Gene expression altered by direction of forces acting on cell — ScienceDaily

Tissues and cells in the human body are subjected to a constant push and pull — strained by other cells, blood pressure and fluid flow, to name a few. The type and direction of the force on a cell alters gene expression by stretching different regions of DNA, researchers at University of Illinois Urbana-Champaign and collaborators in China found in a new study.

The findings could provide insights into physiology and diseases such as fibrosis, cardiovascular disease and malignant cancer, the researchers said.

“Force is everywhere in the human body, and both external and internal forces can influence your body far more than you may have thought,” said study leader Ning Wang, a professor of mechanical science and engineering at Illinois. “These strains profoundly influence cellular behaviors and physiological functions, which are initiated at the level of gene expression.”

The effects of physical forces and signals on cells, tissues and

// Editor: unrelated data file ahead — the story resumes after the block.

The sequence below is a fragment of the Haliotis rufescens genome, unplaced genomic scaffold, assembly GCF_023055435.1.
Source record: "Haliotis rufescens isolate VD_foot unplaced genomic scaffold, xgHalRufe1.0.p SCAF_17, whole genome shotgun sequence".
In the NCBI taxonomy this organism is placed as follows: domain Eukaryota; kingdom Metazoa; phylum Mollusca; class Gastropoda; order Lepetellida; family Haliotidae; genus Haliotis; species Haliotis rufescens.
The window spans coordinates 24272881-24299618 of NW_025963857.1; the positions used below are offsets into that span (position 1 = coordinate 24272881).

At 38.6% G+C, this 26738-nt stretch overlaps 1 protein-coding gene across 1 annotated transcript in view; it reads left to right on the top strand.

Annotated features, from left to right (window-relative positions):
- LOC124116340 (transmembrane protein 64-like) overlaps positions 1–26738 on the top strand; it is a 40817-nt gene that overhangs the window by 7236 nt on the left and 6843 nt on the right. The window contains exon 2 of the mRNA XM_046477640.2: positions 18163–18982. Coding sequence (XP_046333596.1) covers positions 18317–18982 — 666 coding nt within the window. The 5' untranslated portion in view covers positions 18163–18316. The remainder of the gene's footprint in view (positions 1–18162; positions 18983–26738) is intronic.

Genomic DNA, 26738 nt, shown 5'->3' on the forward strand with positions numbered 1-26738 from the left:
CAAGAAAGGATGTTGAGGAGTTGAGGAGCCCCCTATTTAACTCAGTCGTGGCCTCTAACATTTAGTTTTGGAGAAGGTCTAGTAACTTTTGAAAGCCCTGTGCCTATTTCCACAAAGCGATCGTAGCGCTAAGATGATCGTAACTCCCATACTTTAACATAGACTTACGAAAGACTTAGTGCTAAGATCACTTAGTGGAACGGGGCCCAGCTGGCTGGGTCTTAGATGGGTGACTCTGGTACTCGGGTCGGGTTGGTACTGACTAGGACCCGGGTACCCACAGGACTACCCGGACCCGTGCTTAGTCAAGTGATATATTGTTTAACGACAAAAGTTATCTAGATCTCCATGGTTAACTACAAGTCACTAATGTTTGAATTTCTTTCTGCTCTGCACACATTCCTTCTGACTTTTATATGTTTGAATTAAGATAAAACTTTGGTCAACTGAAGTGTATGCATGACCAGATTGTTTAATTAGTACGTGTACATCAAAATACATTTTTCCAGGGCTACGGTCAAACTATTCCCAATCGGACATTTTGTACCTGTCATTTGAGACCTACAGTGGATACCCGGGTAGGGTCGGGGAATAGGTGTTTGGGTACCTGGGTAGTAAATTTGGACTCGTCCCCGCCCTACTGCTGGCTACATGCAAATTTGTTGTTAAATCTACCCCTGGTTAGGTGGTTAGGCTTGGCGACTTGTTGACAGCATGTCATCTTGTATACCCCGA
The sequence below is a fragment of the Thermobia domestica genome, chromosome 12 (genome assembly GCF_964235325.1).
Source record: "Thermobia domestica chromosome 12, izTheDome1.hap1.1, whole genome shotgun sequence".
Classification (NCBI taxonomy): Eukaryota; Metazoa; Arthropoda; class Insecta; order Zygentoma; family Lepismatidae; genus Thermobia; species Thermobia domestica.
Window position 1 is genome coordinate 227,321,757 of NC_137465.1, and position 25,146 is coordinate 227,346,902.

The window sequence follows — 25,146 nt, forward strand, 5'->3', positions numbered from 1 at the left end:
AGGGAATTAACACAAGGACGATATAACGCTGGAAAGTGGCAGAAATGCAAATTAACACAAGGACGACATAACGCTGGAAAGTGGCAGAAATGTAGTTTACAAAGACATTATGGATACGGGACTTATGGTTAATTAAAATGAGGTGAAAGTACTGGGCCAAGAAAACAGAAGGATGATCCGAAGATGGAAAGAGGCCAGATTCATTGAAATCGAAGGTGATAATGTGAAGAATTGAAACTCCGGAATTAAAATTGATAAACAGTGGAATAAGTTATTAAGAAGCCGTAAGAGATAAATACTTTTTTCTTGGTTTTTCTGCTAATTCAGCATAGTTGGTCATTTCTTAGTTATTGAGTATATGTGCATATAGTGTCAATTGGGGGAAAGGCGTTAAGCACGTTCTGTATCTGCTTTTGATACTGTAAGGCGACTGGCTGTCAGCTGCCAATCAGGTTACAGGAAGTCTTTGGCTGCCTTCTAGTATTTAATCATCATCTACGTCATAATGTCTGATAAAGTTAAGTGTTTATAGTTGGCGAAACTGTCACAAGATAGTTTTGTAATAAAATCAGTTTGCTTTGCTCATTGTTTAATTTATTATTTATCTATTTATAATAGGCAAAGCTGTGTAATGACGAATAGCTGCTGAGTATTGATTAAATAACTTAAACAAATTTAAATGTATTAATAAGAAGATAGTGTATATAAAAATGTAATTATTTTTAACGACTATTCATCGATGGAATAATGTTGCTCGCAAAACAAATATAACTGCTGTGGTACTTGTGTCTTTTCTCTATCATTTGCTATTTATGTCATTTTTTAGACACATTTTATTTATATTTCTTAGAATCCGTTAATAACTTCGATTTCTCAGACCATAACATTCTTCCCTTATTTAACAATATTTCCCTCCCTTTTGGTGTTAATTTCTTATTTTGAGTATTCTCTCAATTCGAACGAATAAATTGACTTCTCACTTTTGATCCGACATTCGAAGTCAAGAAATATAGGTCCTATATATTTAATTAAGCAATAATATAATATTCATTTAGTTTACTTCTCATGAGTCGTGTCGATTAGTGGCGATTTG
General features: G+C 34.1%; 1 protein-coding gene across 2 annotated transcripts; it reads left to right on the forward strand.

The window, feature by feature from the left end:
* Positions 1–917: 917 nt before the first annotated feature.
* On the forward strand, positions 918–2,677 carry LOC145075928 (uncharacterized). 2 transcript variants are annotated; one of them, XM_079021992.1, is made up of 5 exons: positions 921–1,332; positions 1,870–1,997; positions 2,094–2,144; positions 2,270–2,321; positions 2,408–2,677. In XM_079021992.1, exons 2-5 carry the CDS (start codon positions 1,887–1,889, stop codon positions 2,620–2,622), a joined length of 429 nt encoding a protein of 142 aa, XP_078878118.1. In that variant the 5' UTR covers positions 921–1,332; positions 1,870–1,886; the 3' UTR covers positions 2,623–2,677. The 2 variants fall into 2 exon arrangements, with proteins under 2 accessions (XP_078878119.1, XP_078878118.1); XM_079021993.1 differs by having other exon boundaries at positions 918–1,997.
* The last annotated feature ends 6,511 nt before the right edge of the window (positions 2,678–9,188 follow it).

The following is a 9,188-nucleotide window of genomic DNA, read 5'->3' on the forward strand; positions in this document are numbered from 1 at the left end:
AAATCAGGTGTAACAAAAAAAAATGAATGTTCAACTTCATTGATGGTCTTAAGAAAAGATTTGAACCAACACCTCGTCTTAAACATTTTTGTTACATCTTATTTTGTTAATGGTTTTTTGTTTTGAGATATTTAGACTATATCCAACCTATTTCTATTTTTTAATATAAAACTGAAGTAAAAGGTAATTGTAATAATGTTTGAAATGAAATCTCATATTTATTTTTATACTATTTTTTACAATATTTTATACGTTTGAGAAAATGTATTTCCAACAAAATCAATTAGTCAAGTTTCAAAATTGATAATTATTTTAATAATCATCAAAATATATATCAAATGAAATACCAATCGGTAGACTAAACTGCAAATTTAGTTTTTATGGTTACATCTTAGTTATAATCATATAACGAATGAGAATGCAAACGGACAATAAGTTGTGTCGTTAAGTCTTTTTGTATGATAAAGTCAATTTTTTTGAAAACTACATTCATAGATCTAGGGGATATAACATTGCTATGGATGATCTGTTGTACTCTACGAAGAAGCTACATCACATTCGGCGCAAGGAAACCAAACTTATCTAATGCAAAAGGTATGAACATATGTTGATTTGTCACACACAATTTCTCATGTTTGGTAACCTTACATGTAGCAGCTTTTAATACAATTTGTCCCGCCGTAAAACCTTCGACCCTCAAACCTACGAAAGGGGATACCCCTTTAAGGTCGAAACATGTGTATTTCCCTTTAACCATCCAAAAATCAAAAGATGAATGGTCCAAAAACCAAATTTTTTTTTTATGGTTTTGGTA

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Women who have had repeated and unexplained pregnancy loss have an altered perception and brain response to men’s body odor — ScienceDaily

Women who have suffered unexplained repeated pregnancy loss (uRPL) have altered perceptions and brain responses to male body odours, in comparison to those with no history of uRPL, suggests a new study published today in eLife.

The results could lead to urgently needed answers for many women who experience repeat miscarriage with no clear underlying explanation.

Around 50% of human conceptions and 15% of human pregnancies result in miscarriage, but only a limited number of these can be explained. Body odour has been linked to many aspects of healthy human reproduction — such as synchrony of menstruation between women who live together, and the influence of body odours of breast-feeding women on the timing of ovulation and menstruation in others.

“Given that sense of smell is associated with human reproduction, we hypothesised that it may also be related to disorders of human reproduction,” explains lead author Liron Rozenkrantz, who

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